Ethical Authority According to Three Ideal Types of Reality
In order to build the conceptual basis for a convergence of cosmologies, the basic premise of this work is that the ability to conceive and represent a “view of reality” makes human interaction different from any other phenomenon that an observer may call “interaction.” The “substance” where a view of reality is formed is the experience of time and language in disciplined practice. Science and the modern worldview conceived as disciplined practice require human entities that regard themselves as either observers in science or as historical individuals in modern life. Nevertheless, in a disciplined search for knowledge—which can also be seen as a search for self-knowledge—an individual or an observer is already necessarily embodied and is herself already situated within a view of reality and cultural inheritance that she identifies with through her own particularly human interaction and experience of time and language. Currently, the modern view of legitimate knowledge construes reality as organized around the notions of a subject and an object that are separate from each other. “Objectivity” depends on the disciplined distance that a subject may take from her object of study. This analytical distance may be useful in the practice and understanding of science, but my contention is that, to take on board that the possibility of such separation is the only source of reality is analogous with assuming sacred or religious belief as absolute truth. Belief and legitimate reality are based on cosmological myths as well as on disciplined practice simultaneously.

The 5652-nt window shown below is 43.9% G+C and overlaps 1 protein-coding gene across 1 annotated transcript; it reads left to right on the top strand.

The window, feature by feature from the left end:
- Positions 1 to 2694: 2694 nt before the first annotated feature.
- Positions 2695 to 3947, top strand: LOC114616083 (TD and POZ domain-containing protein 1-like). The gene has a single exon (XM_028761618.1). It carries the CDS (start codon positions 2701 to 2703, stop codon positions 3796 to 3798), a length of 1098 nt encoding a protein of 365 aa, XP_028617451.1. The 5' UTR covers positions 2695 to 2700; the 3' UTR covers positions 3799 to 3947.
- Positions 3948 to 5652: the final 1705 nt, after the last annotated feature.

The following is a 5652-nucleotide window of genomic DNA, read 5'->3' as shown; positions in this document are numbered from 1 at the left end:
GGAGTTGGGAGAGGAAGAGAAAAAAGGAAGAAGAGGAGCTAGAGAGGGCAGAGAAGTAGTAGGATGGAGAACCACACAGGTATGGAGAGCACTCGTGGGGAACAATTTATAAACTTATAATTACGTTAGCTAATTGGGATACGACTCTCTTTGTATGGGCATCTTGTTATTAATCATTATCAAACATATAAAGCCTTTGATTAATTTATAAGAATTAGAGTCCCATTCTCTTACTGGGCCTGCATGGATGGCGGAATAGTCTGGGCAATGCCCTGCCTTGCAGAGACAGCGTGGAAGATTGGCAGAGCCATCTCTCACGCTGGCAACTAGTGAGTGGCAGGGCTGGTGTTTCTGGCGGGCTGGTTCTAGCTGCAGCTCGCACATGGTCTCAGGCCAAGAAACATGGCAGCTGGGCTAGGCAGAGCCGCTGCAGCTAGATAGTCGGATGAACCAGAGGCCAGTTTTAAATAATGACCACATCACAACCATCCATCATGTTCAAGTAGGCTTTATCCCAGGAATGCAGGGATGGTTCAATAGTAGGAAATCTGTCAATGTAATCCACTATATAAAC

KeywordsIdeal Type Discipline Practice Global Interaction Historical View Verbal Structure
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